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Indy 2020: 19 Democratic presidential candidates swing through Las Vegas for labor forum

Megan Messerly
Megan Messerly
Election 2020
Audience members posing for a photo before the AFSCME Public Service Forum

Your Nevada 2020 election newsletter. Please read, forward and subscribe.

Good morning, and welcome to the first iteration of Indy 2020, a biweekly newsletter focused on the  2020 presidential election in Nevada. We’ll also occasionally touch on other election news, including what’s going on in Nevada’s competitive House races and the battle for control of the Legislature. Tell your friends. Subscribe here. It’ll be peachy.

With the number of presidential candidates in town this weekend, it feels like the caucuses must be nigh. They’re not, unfortunately. There are exactly 200 days until Nevada’s Feb. 22, 2020 Democratic caucuses. On the bright side, that means there are many, many more iterations of this newsletter in your future. Always look on the bright side of life, dear readers.

Please reach out to me with any tips, story ideas, comments, suggestions, or dog gifs (no cats, please) at [email protected].

Without further ado, a download of the recent 2020 happenings in Nevada.


19 presidential candidates were in Las Vegas this weekend: They were here for a labor forum hosted by AFSCME and HuffPost (and co-moderated by the Boss), but many of them attended additional campaign events while they were in town too. 

Former Texas Rep. Beto O’Rourke vacuumed dog hair off of a carpet while shadowing a home-care worker in northwest Las Vegas. New Jersey Sen. Cory Booker and California Sen. Kamala Harris courted black voters at Victory Missionary Baptist Church on the Historic Westside. Massachusetts Sen. Elizabeth Warren drew a crowd of 750, the largest of the weekend, to Green Valley High School in Henderson.

But the mood at the campaign events turned somber on Saturday and Sunday after mass shootings in El Paso and Dayton left 31 dead. Candidates called for universal background checks, red flag laws, and bans on the sale of high-capacity magazines and assault weapons, among other policy priorities. It wasn’t lost on the candidates that they were hearing the news in the town that experienced the deadliest mass shooting in modern U.S. history.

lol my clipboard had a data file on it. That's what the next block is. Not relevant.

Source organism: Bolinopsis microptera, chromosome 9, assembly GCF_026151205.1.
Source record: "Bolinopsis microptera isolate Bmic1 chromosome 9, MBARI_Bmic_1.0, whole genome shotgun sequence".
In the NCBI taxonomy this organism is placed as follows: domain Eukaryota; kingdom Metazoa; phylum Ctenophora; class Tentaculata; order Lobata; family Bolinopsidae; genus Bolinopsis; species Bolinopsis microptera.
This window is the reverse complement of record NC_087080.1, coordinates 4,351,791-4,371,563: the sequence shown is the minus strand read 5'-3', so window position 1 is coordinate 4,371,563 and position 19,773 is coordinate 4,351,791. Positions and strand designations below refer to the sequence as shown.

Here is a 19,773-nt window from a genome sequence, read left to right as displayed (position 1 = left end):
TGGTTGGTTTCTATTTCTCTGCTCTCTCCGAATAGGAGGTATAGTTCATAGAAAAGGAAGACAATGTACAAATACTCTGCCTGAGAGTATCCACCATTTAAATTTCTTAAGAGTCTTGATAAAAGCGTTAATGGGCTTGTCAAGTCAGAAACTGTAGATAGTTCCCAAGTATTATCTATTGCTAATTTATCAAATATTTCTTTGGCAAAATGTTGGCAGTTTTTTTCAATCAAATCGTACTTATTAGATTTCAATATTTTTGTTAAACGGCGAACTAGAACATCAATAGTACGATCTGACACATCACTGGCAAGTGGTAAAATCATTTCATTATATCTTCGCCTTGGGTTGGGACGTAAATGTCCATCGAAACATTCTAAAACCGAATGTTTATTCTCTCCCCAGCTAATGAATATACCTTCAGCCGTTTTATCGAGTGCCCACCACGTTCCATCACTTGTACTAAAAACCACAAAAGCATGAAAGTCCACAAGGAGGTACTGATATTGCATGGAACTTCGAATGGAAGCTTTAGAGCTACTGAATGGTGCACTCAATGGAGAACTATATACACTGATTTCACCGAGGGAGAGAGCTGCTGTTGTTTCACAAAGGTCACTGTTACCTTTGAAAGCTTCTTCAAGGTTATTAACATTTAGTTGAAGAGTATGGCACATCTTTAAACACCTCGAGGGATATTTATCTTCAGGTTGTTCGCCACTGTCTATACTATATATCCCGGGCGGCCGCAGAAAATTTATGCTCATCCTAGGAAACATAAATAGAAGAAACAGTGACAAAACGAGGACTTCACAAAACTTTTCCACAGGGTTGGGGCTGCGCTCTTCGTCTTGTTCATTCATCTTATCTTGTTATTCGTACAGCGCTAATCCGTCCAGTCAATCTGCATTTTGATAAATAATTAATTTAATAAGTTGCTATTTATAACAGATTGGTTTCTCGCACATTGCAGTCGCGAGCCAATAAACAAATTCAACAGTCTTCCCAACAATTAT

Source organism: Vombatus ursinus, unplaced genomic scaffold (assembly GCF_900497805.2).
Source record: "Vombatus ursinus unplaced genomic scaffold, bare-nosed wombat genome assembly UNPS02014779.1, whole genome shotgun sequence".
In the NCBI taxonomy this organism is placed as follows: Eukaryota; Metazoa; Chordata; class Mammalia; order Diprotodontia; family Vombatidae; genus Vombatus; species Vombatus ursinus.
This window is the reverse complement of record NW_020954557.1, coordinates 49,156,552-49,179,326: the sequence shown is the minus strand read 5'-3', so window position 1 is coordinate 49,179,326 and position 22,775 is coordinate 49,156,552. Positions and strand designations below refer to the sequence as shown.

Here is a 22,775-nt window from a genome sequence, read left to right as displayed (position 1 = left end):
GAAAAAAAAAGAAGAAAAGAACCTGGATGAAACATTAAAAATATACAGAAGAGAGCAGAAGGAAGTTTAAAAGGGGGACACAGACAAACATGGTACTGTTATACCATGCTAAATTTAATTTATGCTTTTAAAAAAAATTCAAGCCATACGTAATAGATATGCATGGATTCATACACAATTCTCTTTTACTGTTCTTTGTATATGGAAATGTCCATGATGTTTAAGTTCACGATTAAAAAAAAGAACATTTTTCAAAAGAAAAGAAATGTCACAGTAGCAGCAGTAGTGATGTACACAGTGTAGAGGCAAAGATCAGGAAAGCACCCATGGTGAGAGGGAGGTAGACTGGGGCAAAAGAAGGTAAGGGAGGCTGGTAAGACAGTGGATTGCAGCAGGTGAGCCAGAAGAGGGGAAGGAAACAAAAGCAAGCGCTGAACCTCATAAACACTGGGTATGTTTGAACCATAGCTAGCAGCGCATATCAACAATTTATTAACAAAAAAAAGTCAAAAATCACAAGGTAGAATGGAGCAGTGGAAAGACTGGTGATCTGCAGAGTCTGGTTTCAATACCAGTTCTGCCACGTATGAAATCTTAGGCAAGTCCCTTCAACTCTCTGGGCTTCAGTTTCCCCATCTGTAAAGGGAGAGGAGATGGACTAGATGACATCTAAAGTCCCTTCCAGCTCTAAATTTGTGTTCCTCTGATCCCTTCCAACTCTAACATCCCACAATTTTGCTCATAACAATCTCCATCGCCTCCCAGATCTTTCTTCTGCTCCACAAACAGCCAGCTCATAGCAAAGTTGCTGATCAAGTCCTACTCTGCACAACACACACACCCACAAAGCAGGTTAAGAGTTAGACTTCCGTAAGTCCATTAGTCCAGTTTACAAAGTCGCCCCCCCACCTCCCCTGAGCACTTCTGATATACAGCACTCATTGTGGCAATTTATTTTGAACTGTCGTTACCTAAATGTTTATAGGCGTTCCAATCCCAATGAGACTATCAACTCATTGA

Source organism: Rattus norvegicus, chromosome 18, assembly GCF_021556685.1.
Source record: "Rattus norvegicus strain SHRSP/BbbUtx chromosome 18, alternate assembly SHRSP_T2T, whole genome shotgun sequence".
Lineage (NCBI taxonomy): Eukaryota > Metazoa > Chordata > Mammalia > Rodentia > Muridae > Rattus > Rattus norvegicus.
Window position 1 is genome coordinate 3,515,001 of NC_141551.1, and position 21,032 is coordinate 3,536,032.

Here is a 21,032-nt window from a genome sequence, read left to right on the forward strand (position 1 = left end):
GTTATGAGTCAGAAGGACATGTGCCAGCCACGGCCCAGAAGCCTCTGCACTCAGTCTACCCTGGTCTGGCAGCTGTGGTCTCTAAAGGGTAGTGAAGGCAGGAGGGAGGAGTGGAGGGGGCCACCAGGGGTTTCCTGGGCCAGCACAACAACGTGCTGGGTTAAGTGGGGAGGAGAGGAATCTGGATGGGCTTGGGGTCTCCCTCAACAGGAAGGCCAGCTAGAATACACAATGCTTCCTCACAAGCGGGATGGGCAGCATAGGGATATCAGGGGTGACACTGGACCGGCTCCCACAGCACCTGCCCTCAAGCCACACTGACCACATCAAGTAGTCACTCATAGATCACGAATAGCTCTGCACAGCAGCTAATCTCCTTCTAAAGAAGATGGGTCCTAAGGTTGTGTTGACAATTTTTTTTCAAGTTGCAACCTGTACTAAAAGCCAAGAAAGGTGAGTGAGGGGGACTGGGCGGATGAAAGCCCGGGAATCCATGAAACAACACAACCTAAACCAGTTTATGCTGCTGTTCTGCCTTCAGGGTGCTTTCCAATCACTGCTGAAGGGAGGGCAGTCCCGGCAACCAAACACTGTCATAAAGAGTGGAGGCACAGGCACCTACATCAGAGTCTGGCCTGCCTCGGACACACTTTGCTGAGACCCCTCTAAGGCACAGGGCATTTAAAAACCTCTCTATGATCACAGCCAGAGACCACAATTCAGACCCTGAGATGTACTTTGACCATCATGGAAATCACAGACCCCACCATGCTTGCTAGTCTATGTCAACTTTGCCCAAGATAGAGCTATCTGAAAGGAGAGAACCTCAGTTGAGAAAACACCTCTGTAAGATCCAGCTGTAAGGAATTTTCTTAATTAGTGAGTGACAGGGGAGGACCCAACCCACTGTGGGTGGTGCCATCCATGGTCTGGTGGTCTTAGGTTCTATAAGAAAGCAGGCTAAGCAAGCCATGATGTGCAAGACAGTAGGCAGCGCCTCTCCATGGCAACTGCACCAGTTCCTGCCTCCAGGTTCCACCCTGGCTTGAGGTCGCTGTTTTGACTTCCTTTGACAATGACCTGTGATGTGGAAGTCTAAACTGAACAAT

Assault weapons are “military weapons,”  Vermont Sen. Bernie Sanders said at a town hall in North Las Vegas, “and I don’t have to explain that to the people of Las Vegas.”

Four of my colleagues and I fanned out across Southern Nevada to follow the candidates around this weekend. Here’s what you need to know about what they said.

Health care took center stage at the AFSCME forum: The most interesting point candidates were pressed on is how union health plans — hard fought for by workers in contract negotiations — would be affected by candidates’ individual health-care proposals. Sanders said he could guarantee that plans under Medicare-for-all would “absolutely” be at least as good if not better than union insurance. Some of his more moderate opponents continued with the refrain that Medicare-for-all would kick people off of insurance plans they like.

“I just think if you allow words like Medicare-for-all to escape your lips you’ve got a responsibility to explain how you get from point A to point B,” South Bend Mayor Pete Buttigieg said. “The best way I can think of to do it that doesn’t involve kicking millions of Americans off of health-care plans they like” is to offer Medicare as a public option for people to voluntarily buy into.

Wounds of 2016 Democratic caucuses still not healed: There’s a lot in here (4,253 words, sorry, I promise it’s worth it) in this story I wrote looking at the intra-party tensions that remain in the wake of the Democratic caucuses three and a half years ago. Some Sanders supporters are worried that changes the party is making to the caucus process will make it even more complicated and less transparent than the confusing process from before. For others, their feelings about the party — and former Senate Majority Leader Harry Reid — have started to color their perception of Sanders, who has brought on some members of Team Reid in 2020. It’s a lot. I won’t reiterate it all here. But if you’re interested, give it a read.

No Republican 2020 caucuses: My colleague Riley Snyder reported this week that Nevada Republicans are proposing a rule change that will allow the GOP to establish an “Alternative Presidential Preference Poll.” The poll would allow the party’s central committee members to dole out delegates — and allow for a smoother nomination of President Donald Trump — without a presidential preference caucus.